Anyway, I wonder how many RF users are like me and never, or almost never, see outside the frame and how many do. I guess you'd call this seeing outside the box. :)


/T
I rarely see what's outside the frame line and for the same reason: I wear glasses. I do like the brighter view of things through an RF viewfinder, though, and find that to be a bigger advantage.

cmogi10
11-08-2007, 11:02
I do in conjunction with shooting with both eyes open. I like to see the big picture as well as my potential shot.

thomasw_
11-08-2007, 11:17
being a spectacled man, i find when i remember to wear contacts before i go out to shoot, that i enjoy my rf-experience just a bit more.....especially with my m3.

gns
11-08-2007, 11:20
I guess the longer the lens (and the smaller the framelines in you finder), the more one might do that. But I don't think I do it much. I'm not really looking through the finder that much at all. Mostly I'm looking with the camera away from my eye (maybe right next to my eye) and then moving it to my eye just to shoot. I mean, do people really sit there with the camera glued to their eye? I guess if they do, then this would be more important.

Cheers,
Gary

ibrando
11-08-2007, 11:22
I too wear glasses and cannot see the 35mm framelines. I do like to see what's out-of-frame so I usually use 50mm and that allows me, with glasses, to see outside the framelines.

Cheers,
B.

cmogi10
11-08-2007, 11:23
I guess the longer the lens (and the smaller the framelines in you finder), the more one might do that. But I don't think I do it much. I'm not really looking through the finder that much at all. Mostly I'm looking with the camera away from my eye (maybe right next to my eye) and then moving it to my eye just to shoot. I mean, do people really sit there with the camera glued to their eye? I guess if they do, then this would be more important.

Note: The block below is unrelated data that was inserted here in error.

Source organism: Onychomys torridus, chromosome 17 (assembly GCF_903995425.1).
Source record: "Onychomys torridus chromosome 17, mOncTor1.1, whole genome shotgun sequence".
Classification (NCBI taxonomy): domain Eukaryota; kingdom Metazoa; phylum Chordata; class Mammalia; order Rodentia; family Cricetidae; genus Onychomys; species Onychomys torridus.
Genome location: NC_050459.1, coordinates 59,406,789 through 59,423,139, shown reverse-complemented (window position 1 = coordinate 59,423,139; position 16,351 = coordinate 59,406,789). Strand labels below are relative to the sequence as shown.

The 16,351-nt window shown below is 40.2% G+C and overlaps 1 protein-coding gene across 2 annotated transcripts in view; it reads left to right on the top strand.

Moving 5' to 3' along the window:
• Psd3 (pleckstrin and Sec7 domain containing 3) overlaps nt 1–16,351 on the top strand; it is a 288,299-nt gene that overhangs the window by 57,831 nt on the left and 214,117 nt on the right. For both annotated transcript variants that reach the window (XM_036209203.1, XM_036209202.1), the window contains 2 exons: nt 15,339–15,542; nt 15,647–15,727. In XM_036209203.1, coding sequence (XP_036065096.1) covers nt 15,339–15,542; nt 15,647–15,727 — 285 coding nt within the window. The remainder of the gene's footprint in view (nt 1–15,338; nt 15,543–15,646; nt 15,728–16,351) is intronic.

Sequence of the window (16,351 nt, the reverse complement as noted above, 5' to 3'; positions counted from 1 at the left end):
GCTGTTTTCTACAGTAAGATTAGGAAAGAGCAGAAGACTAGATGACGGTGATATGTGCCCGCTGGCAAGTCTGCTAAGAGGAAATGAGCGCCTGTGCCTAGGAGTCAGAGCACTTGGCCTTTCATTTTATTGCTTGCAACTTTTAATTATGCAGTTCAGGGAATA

Cheers,
Gary

I watched a video on James Nachtwey, and yes, that's exactly what he does.
He also shoots SLR's...but it doesn't matter what tool he uses to get his results.

Rafael
11-08-2007, 11:23
Maybe some will feel that the two amount to the same thing, but for me the difference is that SLR framing involves adjusting the placement of subjects within the frame and RF framing involves moving the frame to adjust to the subjects.

PlantedTao
11-08-2007, 11:42
I too wear glasses and cannot see the 35mm framelines. I do like to see what's out-of-frame so I usually use 50mm and that allows me, with glasses, to see outside the framelines.

Cheers,
B.

Same for me and is one of the reasons why I have been restricting myself to 50mm for street (although I prefer the 35, but that is as wide as I can go with glasses)...a 50mm lets me see the action before I have to shoot, allowing me a bit more time for composition.